August 29, 2014 | Unregistered CommenterMargaret

To me this movie will always feel like the greatest TV sitcom ever put on film.

Fluffy, warmed over Woody Allen. Thoroughly enjoyable, thoroughly forgettable.

And when it comes to 1989 and actress performances, the world and me just plainly disagree.

Meg Ryan spends the film straining to impersonate characters and sitcom tropes she's seen other people do (again > on TV). It's such a patchy performance. She attacks individual scenes with gusto (often overshoots) and there's no sense of any real, much less interesting, throughline. Other than a quirky, eyelash-fluttering undercurrent of "please like me! Look how sassy and daffy I can be!"

That orgasm scene is pretty funny, but completely over the top and doesn't gel with the film's register of stylised but still meant-to-be-believable-and-somehow-sharp comedy of manners.

I always used to remember Ryan as the stronger of the leads based on a viewing when I was still in my teens. When I revisited the film a few months ago, I realised Billy Crystal is actually excellent and hits every note effortlessly, hilariously and with charm (to an extent, the same could be said of the supporting cast).

Ryan on the other hand is just busy busy busy the whole time and so exhaustingly self-conscious. There's a strain to every posture she takes up - it always feels like she's on the verge of furtively glancing at the camera to make sure everyone's watching.

Which incidentally is also my problem with all of the non-singing scenes Michelle Pfeiffer has in The Fabulous Baker Boys.

Okay, I understand I am permanently banned from this blog now. I'll show myself out.

August 29, 2014 | Unregistered Commentergoran

any1 feel they shoulda been nominated for oscars.

August 29, 2014 | Unregistered Commentermark

The incomparable Nora Ephron; brilliant essayist, screenwriter, director, and the best conversationalist a person could wish for. Needless to say I love "When Harry Met Sally".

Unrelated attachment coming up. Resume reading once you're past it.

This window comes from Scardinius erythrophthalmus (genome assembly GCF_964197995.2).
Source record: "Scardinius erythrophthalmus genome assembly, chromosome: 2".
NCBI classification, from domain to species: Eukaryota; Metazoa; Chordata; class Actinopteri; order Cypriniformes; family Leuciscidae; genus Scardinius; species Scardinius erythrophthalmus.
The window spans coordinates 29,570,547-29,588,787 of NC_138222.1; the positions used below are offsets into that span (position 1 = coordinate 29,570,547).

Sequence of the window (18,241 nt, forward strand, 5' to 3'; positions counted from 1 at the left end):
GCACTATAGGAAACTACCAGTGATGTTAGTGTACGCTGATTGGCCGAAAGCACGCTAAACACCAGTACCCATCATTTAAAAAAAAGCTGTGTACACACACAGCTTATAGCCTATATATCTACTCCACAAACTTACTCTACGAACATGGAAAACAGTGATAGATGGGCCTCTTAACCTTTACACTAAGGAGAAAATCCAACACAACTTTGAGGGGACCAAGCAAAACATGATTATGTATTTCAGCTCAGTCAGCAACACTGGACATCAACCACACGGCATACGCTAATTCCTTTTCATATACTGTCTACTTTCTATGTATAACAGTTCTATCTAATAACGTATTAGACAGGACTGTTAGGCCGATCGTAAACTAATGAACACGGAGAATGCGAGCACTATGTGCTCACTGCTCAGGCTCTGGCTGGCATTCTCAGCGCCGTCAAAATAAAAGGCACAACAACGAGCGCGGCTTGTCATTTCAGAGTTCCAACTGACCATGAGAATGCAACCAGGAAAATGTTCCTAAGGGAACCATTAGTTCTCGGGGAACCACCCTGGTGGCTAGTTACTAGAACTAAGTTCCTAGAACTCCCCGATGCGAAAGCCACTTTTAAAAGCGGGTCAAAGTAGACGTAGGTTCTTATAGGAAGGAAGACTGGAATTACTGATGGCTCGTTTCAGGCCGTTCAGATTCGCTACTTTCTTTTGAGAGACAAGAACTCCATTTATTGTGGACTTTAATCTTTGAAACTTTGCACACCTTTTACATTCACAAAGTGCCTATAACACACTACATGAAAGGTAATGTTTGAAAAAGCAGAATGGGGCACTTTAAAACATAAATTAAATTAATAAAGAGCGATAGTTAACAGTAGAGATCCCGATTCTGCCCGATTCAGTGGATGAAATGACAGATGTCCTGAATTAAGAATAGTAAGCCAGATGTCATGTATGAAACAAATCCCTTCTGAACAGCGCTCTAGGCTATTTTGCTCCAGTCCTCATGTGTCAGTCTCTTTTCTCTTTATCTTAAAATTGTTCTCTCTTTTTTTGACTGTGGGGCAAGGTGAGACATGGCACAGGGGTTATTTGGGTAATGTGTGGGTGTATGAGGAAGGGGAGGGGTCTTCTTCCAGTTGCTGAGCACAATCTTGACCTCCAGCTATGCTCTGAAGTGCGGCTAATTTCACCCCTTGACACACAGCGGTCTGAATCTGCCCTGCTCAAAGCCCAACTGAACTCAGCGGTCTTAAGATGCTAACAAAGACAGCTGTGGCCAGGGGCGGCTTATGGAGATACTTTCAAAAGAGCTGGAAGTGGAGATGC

It's a brilliant script that has stood the test of time. If you doubt her talent, just pick up a collection of her essays, "Wildflower at the Orgy" or "Scribble Scribble". She had an innate sense of humour combined with a gift for a funny phrase, or observation.

Anne Marie, your appreciation of her work is very articulate and insightful, as usual.
If you haven't read any of her essays - do yourself a favour and check them out.
Thanks for your post.

August 29, 2014 | Unregistered CommenterLadyEdith

i haven't seen this movie in years and I remember i had some reservations at the time (along the lines Goran is talking about) but it ages really well in the memory at least. And love Nora Ephron's writing.

August 29, 2014 | Registered CommenterNATHANIEL R

Ephron liked writing about food. Her first novel which became her first screenplay was Heartburn. Truly a better book than movie but you can see the beginnings of the Ephron didact

August 29, 2014 | Unregistered CommenterLeslie19

Norah Ephron was so much sharper, smarter, and better than so many of the movies she made...except for this one.

A stranger would look at her film work and see a duller, less aesthetically together Nancy Meyers. I hope people keep reading her books and plays and musings about life, because the woman was a true genius.

August 30, 2014 | Unregistered CommenterHayden W.

I am really sorry to say that, but this movie actually sucks. If you want a rom com with real people, a brilliant screenplay, tight direction and perfect actors, go Netflix Moonstruck. And I hate that Ephron became a standard for female romcom sharpness. She's fluffy and superficial, IMO.

August 30, 2014 | Unregistered Commentercal roth

Yes! Moonstruck is wonderful, and it hasn't aged a day.

The orgasm scene has always troubled me so much. Sally Albright is one of the most uptight rom com heroines ever. This is a woman who admittedly doesn't have actual sexual fantasies. She would never fake an orgasm in the middle of a crowded restaurant.

August 30, 2014 | Unregistered CommenterSuzanne

My deadly allergy to Meg Ryan prohibits me from watching this. Her scenes in Top Gun burned my retinas.

August 30, 2014 | Unregistered Commenterbrookesboy

Moonstruck is the Best Picture of 1987.

August 30, 2014 | Unregistered Commenterbrookesboy